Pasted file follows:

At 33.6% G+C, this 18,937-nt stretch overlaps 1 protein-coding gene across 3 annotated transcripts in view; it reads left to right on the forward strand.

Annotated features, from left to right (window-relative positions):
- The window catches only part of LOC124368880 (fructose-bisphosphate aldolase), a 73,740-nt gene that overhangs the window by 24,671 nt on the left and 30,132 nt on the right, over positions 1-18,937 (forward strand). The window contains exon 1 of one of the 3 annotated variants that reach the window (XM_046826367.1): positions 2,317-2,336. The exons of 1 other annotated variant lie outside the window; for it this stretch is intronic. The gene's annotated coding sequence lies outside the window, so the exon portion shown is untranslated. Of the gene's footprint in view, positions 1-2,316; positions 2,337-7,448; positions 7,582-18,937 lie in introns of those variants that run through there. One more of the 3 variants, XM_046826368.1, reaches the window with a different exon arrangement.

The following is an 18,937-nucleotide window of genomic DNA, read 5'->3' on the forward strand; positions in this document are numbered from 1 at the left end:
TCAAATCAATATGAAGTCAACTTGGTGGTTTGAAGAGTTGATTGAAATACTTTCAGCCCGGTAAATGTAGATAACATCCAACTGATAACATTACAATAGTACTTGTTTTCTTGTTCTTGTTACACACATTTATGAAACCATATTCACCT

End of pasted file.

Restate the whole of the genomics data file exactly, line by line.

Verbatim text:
At 33.6% G+C, this 18,937-nt stretch overlaps 1 protein-coding gene across 3 annotated transcripts in view; it reads left to right on the forward strand.

Annotated features, from left to right (window-relative positions):
- The window catches only part of LOC124368880 (fructose-bisphosphate aldolase), a 73,740-nt gene that overhangs the window by 24,671 nt on the left and 30,132 nt on the right, over positions 1-18,937 (forward strand). The window contains exon 1 of one of the 3 annotated variants that reach the window (XM_046826367.1): positions 2,317-2,336. The exons of 1 other annotated variant lie outside the window; for it this stretch is intronic. The gene's annotated coding sequence lies outside the window, so the exon portion shown is untranslated. Of the gene's footprint in view, positions 1-2,316; positions 2,337-7,448; positions 7,582-18,937 lie in introns of those variants that run through there. One more of the 3 variants, XM_046826368.1, reaches the window with a different exon arrangement.

The following is an 18,937-nucleotide window of genomic DNA, read 5'->3' on the forward strand; positions in this document are numbered from 1 at the left end:
TCAAATCAATATGAAGTCAACTTGGTGGTTTGAAGAGTTGATTGAAATACTTTCAGCCCGGTAAATGTAGATAACATCCAACTGATAACATTACAATAGTACTTGTTTTCTTGTTCTTGTTACACACATTTATGAAACCATATTCACCT